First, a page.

Types of Attacks Have Changed

By Fahmida Y. Rashid  |  Posted 2012-02-28 Print this article Print


The types of attacks have also changed, as last year was the first time there were so many "stepping stone" attacks, said Coviello, referring to incidents where an organization was breached to steal information that could be used to launch a more complex and potentially more rewarding attack.

The SecurID breach was one such attack, as there is evidence the attackers used the stolen information to launch attacks against Lockheed Martin, a defense contractor. The attacks against certificate authorities, such as the one against DigiNotar, a Dutch certificate authority, is another, as the perpetrators were focused on stealing security certificates that could be used to masquerade as legitimate Websites.

Coviello hopes that the increasing number of attacks will strengthen the sense of urgency within the industry to work on methods to improve organization defenses.

In addition, the trinity of emerging technologies€”mobile, software as a service (SaaS) and hybrid cloud adoption€”is exacerbating the security situation. These new trends are "transformative," but because they open up the attack layer, it becomes even more challenging for IT departments to keep their employees and systems secure.

It's unprecedented that employees and consumers are adopting emerging applications and technology faster than governments and enterprises can absorb them, said Coviello. It's no longer possible to separate the digital world from the physical, nor work life from personal. People have gotten so used to being able to do things online and have easy access to powerful machines that they are not willing to wait for IT to catch up.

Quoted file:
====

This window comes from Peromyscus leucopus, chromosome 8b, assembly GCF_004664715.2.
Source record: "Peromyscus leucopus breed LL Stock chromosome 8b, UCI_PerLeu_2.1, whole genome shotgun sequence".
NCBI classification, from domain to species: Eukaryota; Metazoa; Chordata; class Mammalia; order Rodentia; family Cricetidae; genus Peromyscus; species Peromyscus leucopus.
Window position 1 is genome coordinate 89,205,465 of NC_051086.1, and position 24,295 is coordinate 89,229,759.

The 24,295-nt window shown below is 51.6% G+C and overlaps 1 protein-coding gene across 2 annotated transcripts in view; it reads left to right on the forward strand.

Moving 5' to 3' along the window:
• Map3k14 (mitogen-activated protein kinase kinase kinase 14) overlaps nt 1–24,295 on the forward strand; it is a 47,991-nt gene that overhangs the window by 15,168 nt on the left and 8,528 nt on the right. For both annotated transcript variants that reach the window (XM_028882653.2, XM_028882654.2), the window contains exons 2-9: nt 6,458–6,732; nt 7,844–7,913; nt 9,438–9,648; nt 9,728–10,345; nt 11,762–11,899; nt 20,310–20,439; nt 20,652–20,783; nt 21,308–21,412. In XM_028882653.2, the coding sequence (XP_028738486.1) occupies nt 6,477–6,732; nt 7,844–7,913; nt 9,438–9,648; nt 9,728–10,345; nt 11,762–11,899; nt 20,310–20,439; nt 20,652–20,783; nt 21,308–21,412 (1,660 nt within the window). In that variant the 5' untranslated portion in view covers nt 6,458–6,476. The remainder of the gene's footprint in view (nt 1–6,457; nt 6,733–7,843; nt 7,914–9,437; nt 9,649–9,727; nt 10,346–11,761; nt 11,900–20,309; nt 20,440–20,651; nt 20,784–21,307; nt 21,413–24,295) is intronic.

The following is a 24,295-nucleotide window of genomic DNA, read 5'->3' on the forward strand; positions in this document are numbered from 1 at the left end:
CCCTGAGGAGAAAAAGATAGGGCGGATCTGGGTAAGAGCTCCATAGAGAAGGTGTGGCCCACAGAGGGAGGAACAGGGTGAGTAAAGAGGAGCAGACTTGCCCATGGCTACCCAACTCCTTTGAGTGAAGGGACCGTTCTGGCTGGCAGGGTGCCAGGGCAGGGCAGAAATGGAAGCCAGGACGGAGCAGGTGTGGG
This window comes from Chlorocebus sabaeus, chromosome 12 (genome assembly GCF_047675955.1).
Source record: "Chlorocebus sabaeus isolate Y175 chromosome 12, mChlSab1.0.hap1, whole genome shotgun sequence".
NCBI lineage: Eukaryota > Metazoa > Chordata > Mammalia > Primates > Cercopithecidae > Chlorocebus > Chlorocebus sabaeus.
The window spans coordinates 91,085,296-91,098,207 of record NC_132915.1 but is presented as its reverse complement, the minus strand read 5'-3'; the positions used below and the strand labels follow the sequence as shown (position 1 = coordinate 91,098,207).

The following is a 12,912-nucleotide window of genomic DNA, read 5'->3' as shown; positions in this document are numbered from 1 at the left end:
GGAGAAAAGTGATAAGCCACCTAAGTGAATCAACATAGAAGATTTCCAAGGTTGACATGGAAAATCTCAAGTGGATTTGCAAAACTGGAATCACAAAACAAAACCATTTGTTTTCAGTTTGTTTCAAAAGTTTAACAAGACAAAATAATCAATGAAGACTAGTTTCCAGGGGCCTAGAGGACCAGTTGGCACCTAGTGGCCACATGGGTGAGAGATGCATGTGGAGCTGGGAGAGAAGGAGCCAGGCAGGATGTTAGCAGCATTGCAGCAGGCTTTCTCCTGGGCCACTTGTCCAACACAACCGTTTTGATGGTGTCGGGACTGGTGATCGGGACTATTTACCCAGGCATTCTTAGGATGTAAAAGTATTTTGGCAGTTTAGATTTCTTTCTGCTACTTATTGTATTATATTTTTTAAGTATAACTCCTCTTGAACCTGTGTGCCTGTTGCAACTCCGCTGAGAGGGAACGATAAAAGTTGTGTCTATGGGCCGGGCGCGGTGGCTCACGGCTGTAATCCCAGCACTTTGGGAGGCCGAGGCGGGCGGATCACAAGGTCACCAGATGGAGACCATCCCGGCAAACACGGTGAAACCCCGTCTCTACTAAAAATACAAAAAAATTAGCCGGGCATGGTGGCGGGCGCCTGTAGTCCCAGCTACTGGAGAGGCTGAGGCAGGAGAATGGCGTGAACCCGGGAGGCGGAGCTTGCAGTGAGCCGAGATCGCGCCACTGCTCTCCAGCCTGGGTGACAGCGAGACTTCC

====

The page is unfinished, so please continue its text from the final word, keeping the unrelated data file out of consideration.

IT has to learn to manage what they can't control, and security organizations have to learn how to secure what they can't control, said Coviello.

Cyber-adversaries are better at planning attacks and much faster at launching campaigns than IT teams are at detecting and blocking them. They are exploiting the gaps in a security that is a result of an increasingly hyper-connected infrastructure, he said. The industry has to move away from worrying about the network perimeter to keep threats out because the attackers can "outflank" the network perimeter.

"The network will be penetrated. We should not be surprised," said Coviello.

"You can't always get what you want," he added. People would like a world with no risk. No auto accidents, no stock market crashes, no cyber-attacks. Since that isn't realistic, people look for ways to reduce risk so that "smart people" can make "prudent decisions" to keep the systems and data secure.

Coviello is optimistic, despite the challenges facing the information security industry: "If you try, you might find what you need."


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